In the 21st century, Guggenmusik is part of the Swiss-Swabian-Alemannic carnival celebrated as the Basler Fasnacht, Luzerner Fasnacht, Eis-zwei-Geissebei in Rapperswil, and many others. The term "Gugge" may derive from the Swiss German word "Sack/Tüte" meaning "bag" as the most common explanation. Other unsourced explanations include a term used for a small children's trumpet, a (Swiss German) term for "scream", or the cuckoo's call. Despite this, the term "Gugge" is used for all kinds of brass instruments played during Fasnacht (Swiss German for "Carnival"). A "Guggemusig" band thus refers to a group of people making music, wearing Carnival masks.
It is a strongly rhythmically music of their own, a very specific kind of "false" play of usually brass instruments, pipes and drums. Usually the melodies are very skillfully "false" played, i.e. the melody should be recognized without any doubt, but it sounds pretty slanted, driven by a dominated rhythm section. Thus, a wild, thrilling music is created, very danceable and perfect for spontaneous street concerts during the "wild days" of Carnival. All the musicians of a band are also dressed up and masked. Today there are many types of Guggenmusik to inspire the people in the carnival. Gugge(n) bands often play folk, childrens' music and well-known pop-songs.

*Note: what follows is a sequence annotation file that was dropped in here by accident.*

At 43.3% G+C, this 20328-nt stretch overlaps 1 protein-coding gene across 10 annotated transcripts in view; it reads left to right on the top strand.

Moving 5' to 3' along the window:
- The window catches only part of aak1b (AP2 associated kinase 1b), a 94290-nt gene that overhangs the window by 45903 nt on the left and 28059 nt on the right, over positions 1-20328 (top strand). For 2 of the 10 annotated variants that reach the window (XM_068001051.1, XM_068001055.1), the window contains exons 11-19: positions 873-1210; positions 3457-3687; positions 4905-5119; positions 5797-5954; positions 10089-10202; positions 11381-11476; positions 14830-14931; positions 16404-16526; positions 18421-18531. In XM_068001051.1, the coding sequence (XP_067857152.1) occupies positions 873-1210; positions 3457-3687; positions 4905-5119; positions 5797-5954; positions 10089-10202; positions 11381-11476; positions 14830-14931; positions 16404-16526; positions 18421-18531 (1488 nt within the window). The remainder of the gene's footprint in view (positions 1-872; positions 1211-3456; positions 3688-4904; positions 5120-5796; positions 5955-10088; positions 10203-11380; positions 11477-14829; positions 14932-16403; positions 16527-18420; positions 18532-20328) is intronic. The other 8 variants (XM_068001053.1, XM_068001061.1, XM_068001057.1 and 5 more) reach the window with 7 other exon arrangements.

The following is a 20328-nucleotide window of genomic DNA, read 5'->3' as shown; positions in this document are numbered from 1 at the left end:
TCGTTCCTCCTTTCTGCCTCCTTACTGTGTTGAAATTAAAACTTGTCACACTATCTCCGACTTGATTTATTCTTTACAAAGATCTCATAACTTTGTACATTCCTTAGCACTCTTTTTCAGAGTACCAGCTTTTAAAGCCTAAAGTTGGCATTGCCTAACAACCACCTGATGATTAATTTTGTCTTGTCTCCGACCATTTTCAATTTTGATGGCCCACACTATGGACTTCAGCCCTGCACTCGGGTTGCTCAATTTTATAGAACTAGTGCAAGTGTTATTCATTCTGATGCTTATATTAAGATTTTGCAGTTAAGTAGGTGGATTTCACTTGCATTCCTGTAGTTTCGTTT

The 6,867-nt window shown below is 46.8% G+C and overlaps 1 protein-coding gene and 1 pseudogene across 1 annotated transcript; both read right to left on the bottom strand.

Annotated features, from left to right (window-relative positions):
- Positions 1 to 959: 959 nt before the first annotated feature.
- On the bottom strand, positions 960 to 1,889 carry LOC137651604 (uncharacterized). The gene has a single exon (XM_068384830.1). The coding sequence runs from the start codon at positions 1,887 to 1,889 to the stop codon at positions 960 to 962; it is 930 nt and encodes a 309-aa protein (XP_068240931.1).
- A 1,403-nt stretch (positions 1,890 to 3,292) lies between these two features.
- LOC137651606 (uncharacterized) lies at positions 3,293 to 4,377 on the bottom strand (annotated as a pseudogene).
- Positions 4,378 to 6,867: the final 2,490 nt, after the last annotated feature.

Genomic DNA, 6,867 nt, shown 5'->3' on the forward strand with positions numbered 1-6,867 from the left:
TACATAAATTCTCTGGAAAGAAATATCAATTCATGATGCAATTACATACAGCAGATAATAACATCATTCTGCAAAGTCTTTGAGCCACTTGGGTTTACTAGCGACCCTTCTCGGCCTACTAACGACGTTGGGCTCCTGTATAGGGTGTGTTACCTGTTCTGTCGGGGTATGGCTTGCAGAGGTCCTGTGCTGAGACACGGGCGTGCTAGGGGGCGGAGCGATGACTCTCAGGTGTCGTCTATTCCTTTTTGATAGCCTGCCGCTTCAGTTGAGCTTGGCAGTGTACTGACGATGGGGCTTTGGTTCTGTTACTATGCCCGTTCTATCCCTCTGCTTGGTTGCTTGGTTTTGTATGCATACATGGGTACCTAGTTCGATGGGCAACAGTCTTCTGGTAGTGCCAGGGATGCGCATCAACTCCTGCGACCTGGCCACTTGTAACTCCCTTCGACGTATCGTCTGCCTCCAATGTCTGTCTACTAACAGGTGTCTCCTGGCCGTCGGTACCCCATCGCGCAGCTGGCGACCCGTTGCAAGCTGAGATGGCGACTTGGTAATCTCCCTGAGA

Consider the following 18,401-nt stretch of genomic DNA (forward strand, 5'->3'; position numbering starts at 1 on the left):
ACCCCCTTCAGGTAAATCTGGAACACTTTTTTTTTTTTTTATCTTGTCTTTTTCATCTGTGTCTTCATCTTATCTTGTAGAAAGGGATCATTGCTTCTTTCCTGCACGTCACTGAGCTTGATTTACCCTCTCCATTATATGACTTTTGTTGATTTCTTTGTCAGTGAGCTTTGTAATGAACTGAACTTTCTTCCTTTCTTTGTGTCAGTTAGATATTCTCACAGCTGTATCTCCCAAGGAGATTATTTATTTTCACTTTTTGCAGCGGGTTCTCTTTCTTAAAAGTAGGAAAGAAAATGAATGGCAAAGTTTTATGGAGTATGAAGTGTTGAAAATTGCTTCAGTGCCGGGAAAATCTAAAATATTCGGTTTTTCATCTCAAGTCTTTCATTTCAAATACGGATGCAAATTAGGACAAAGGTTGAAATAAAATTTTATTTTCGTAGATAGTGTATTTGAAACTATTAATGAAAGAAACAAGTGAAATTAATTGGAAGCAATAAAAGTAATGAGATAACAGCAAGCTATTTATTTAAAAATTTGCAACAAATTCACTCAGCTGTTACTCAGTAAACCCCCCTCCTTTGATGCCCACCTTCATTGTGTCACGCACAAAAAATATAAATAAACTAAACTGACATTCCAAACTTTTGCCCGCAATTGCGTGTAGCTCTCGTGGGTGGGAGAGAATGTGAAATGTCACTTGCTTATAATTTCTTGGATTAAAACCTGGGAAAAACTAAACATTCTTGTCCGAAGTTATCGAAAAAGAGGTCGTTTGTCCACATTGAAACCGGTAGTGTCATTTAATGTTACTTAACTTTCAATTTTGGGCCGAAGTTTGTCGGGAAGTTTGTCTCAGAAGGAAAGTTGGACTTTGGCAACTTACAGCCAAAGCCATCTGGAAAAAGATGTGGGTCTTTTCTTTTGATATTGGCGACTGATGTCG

It is hard to find a consistent definition of Guggenmusik, as each region has different carnival traditions. Besides the traditional brass instruments like trumpet, tuba and/or sousaphone, trombone drum, today almost any other "loud" instruments are in use: steel drum, bagpipe, piccolo, clarinet, saxophone, etc.
Guggenmusik has its origins in the custom of expelling the winter spirits with the blowing of cow's horns. First mentioned in 16th century AD, in the Carnival season the 'spirits of winter' were blown away with rattles, tin pails, drums, cow bells or whistles. Thus the music should be appropriately weird, loud and pitifully. Masks and costumes were used, towels and old rags and it took a lot of imagination to dress up and frighten away the spirits of winter. In 1874, for the first time a brass marching band was part of the Fasnacht in Basel. The term "Guggenmusik" is first documented at the Basel carnival of 1906. Since 1934 Guggenmusik boomed and is celebrated usually on Shrove Tuesday practiced as Guggetag. In the 1950s, the "Gugge fever" spilled over from Switzerland into southern Germany, Italy and Austria.
As of today, the largest "international Guggenmusik" meeting of the world is held in Schwäbisch Gmünd, Germany, gathering bands from Austria, Germany, Liechtenstein, Great Britain and Switzerland in that two-day event, attracting every year from 60,000 to 100,000 visitors.
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- This article incorporates information from the German Wikipedia.